Back in September 2015, when we first predicted that Bitcoin would enjoy an exponential price increase as first the Chinese and then everyone else realized that the cryptocurrency is nothing less than the digital equivalent of borderless Swiss account, bypassing capital controls with ease and enabling money laundering anywhere and everywhere, its market cap was $3 billion. It is now $230 billion.
Today, a little over two years later, the US Treasury has finally this figured out, and on Friday Treasury Secretary Steven Mnuchin said he will work with the Group of 20 nations to prevent cryptocurrencies such as Bitcoin from becoming the digital equivalent of an anonymous Swiss bank account.
“We are very focused on cryptocurrencies,” Mnuchin explained, pointing to discussions with other regulators within the U.S. government and later stating: “We want to make sure that bad people cannot use these currencies to do bad things.”
Speaking at the Economic Club of Washington, Mnuchin said that the Financial Stability Oversight Council, a government body that assesses financial system risks, has formed a working group focused on cryptocurrencies, and explained that “In the United States — and people may not realize this — under our laws, if you have a wallet to own bitcoins, that company has the same obligation as a bank to Know Your Customer. So, in the United States, we have rules for anti-money-laundering, for all different types of entities, we can track those types of [transactions]. The rest of the world doesn’t have that. So one of the things we are working very closely with the G-20 on is making sure that this doesn’t become the Swiss numbered bank account.”
During the remarks, Mnuchin also suggested that the Federal Reserve is unlikely to develop its own digital version of fiat currency – a topic under discussion at a number of central banks worldwide – in the near future.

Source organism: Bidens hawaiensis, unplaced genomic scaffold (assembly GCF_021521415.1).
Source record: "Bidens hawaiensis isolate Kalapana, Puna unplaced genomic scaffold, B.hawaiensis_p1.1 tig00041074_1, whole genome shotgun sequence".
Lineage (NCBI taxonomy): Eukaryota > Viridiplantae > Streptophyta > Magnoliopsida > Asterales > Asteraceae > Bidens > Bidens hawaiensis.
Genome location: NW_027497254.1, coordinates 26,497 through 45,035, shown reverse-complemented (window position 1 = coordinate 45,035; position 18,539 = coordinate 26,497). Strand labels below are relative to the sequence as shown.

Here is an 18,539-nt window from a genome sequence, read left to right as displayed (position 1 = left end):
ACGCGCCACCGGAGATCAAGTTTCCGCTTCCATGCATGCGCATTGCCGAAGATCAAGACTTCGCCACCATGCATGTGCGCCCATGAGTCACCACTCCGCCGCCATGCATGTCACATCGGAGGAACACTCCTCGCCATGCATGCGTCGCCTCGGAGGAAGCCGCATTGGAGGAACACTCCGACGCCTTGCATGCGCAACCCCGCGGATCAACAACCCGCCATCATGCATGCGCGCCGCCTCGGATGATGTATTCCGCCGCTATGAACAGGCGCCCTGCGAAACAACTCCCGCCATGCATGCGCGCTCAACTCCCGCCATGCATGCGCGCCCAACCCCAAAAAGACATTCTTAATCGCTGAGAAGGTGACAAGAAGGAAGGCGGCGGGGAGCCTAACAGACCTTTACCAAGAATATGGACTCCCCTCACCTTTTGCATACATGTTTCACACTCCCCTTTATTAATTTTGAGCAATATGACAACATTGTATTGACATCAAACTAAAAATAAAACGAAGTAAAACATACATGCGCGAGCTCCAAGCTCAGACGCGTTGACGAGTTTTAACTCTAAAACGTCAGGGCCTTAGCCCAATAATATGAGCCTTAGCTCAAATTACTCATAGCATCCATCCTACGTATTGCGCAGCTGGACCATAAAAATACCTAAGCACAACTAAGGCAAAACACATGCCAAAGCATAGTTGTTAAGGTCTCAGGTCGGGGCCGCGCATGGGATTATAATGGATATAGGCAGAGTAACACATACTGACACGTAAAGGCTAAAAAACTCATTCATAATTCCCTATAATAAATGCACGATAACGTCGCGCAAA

“The Fed and we don’t think there’s a need for that at this point,” Mnuchin said.
Mnuchin added that he was worried about heightened levels of speculation in the bitcoin market. “The other concern I have is, there’s a lot of speculation in this, and I want to make sure that consumers who are trading this understand the risks,” Mnuchin said. “I am concerned that consumers may get hurt.”
Apparently he was far less concerned about consumers buying the S&P at all time high valuations.
More to the point, yes the US will gladly tax crypto trading now that the total market cap of all “coins” is $700 billion, and no, it has no intention of cracking down on Bitcoin or other cryptos.
Mnuchin also said that he is “not at all” worried that Russia may use cryptocurrencies to help its banks avoid international sanctions. An adviser to President Vladimir Putin is reported to have said that sanctions against Russia have created a need for digital currencies as officials there fear expansions in 2018.
As we reported in December, Russian PM Dmitry Medvedev signed a decree allowing the government to classify purchases by the Defense Ministry, Federal Security Service and Foreign Intelligence Service as state secrets.
“This idea that Russia or Venezuela can thwart the pressure from sanctions just by developing their own cryptocurrency is silly,” lawyer Erich Ferrari of Ferrari & Associates told Bloomberg. “It’s like trying to do it by using cash. Yes you can do it more easily with cash, but it doesn’t mean you’re evading. It’s harder to get caught.”
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